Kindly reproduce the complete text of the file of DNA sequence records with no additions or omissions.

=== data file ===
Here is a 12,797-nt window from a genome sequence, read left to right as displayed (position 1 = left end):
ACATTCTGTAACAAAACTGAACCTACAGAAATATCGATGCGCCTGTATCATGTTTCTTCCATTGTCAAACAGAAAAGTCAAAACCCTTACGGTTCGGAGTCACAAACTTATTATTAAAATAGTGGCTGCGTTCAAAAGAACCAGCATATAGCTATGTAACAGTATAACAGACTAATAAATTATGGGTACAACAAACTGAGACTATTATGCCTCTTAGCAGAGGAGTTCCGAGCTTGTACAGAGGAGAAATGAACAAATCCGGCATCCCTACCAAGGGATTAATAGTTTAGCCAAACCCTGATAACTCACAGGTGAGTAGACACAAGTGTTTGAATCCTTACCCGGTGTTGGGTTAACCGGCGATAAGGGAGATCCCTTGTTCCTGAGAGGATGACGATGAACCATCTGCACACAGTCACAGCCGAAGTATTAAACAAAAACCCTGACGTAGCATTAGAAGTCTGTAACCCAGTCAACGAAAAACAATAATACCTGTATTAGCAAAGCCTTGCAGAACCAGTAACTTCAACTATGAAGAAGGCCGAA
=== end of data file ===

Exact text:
Here is a 12,797-nt window from a genome sequence, read left to right as displayed (position 1 = left end):
ACATTCTGTAACAAAACTGAACCTACAGAAATATCGATGCGCCTGTATCATGTTTCTTCCATTGTCAAACAGAAAAGTCAAAACCCTTACGGTTCGGAGTCACAAACTTATTATTAAAATAGTGGCTGCGTTCAAAAGAACCAGCATATAGCTATGTAACAGTATAACAGACTAATAAATTATGGGTACAACAAACTGAGACTATTATGCCTCTTAGCAGAGGAGTTCCGAGCTTGTACAGAGGAGAAATGAACAAATCCGGCATCCCTACCAAGGGATTAATAGTTTAGCCAAACCCTGATAACTCACAGGTGAGTAGACACAAGTGTTTGAATCCTTACCCGGTGTTGGGTTAACCGGCGATAAGGGAGATCCCTTGTTCCTGAGAGGATGACGATGAACCATCTGCACACAGTCACAGCCGAAGTATTAAACAAAAACCCTGACGTAGCATTAGAAGTCTGTAACCCAGTCAACGAAAAACAATAATACCTGTATTAGCAAAGCCTTGCAGAACCAGTAACTTCAACTATGAAGAAGGCCGAA